Physicians’ attitudes toward generic substitutions of antiseizure drugs in epilepsy


The safety of generic substitution of antiseizure drugs (ASDs) has been questioned for many years. This study aimed to identify physicians’ attitudes to the generic substitution of ASDs in epilepsy and which factors were of significance when deciding on compound substitutions.

Material and Methods

A cross-sectional web-based survey was sent to neurologists and neurology residents in public health care and at private practices in two Swedish regions between February and March 2020. The 30-item survey covered drug- and patient-related factors, as well as considerations relating to practical, cost-related, and pharmacokinetic issues.


The total response rate was 55.8%. Respondents were generally positive to cutting costs through generic ASD utilization (74%) and prescribing generic compounds when starting a new ASD treatment (84.9%). The most substantial concern was a deterioration in seizure control (17.1%). Physicians refrained from switching if the patient wished to remain on the original compound (76.1%), had a cognitive impairment (52.5%), was on a drug with a narrow therapeutic index (47%), or had shown prior susceptibility to adverse effects (45.6%). Opinions on substitution decisions differed significantly between the Stockholm and Skåne regions. Less than one-third of the respondents were aware of supporting guidelines.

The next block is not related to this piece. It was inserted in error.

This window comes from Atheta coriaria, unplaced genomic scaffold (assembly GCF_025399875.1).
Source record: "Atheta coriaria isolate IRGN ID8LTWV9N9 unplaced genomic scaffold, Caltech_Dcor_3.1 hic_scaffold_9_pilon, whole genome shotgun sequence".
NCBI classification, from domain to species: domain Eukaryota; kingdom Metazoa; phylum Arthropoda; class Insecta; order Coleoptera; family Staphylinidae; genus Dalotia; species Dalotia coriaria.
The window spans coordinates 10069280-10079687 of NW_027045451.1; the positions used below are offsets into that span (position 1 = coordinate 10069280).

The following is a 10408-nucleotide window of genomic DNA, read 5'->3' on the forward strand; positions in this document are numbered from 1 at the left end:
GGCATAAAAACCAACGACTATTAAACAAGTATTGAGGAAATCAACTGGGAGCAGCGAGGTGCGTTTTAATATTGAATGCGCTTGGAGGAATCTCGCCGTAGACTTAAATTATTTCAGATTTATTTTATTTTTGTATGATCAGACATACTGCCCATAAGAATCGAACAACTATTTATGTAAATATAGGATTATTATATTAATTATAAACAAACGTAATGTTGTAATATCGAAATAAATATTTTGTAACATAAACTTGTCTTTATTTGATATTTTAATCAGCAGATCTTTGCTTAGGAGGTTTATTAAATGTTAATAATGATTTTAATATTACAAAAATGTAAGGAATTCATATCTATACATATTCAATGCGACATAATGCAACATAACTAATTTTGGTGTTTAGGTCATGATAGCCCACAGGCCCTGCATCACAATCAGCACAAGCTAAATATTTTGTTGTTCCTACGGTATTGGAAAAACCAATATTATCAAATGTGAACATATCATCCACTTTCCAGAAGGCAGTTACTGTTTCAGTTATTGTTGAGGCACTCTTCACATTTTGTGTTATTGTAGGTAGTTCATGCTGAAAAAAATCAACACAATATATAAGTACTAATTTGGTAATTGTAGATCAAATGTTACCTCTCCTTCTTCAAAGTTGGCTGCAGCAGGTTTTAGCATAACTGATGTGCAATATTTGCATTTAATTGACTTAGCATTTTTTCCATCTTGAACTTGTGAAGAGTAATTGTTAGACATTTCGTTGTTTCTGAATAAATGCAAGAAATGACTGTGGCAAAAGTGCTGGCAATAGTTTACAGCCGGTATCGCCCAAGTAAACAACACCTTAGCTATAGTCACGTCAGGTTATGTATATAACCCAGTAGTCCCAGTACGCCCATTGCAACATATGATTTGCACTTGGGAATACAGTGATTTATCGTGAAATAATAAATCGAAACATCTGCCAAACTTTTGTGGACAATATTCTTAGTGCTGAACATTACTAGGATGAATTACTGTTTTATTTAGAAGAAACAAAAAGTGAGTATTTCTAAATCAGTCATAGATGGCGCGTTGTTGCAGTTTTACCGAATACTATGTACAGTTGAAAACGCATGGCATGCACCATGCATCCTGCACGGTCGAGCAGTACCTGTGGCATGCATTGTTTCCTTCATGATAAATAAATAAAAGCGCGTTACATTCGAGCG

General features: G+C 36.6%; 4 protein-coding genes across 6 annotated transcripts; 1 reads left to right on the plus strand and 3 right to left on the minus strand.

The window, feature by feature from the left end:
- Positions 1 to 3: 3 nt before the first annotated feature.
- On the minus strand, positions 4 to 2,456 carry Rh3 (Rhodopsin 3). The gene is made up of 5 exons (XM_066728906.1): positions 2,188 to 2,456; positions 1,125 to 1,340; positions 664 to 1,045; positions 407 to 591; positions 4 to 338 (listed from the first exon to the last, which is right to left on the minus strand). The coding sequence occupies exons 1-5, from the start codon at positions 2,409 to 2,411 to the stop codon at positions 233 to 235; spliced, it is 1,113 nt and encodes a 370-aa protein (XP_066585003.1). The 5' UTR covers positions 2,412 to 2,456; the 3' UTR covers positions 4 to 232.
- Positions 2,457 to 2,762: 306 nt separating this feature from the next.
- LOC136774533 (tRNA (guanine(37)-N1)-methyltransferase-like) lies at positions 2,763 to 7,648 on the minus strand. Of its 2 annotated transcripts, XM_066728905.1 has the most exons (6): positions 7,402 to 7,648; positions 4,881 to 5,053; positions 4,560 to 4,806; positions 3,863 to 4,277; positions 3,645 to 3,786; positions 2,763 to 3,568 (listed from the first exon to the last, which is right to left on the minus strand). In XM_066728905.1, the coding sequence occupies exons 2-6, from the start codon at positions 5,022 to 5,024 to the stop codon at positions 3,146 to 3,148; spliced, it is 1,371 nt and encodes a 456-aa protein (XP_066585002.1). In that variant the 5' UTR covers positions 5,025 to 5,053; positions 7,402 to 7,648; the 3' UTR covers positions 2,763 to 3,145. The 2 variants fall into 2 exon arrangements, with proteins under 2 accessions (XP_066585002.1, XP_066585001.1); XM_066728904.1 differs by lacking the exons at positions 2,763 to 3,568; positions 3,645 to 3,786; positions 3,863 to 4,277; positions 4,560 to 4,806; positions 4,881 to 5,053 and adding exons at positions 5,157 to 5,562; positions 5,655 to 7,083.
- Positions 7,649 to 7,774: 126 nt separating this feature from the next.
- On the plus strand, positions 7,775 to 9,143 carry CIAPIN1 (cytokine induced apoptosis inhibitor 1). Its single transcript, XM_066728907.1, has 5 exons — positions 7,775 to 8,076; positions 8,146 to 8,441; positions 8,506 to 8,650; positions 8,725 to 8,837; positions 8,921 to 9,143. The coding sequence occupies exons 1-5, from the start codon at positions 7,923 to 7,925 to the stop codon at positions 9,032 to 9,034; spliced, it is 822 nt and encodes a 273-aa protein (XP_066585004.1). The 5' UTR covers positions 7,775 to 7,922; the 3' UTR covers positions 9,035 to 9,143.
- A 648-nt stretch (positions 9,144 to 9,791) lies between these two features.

Neurologists generally accept the use of generic antiseizure compounds. Patient preference to remain on brand-name drug treatment was the most important factor that led to avoiding a switch. Our results may constitute material for consensus discussions to decide on quality indicators of interest for future research on substitution outcomes.

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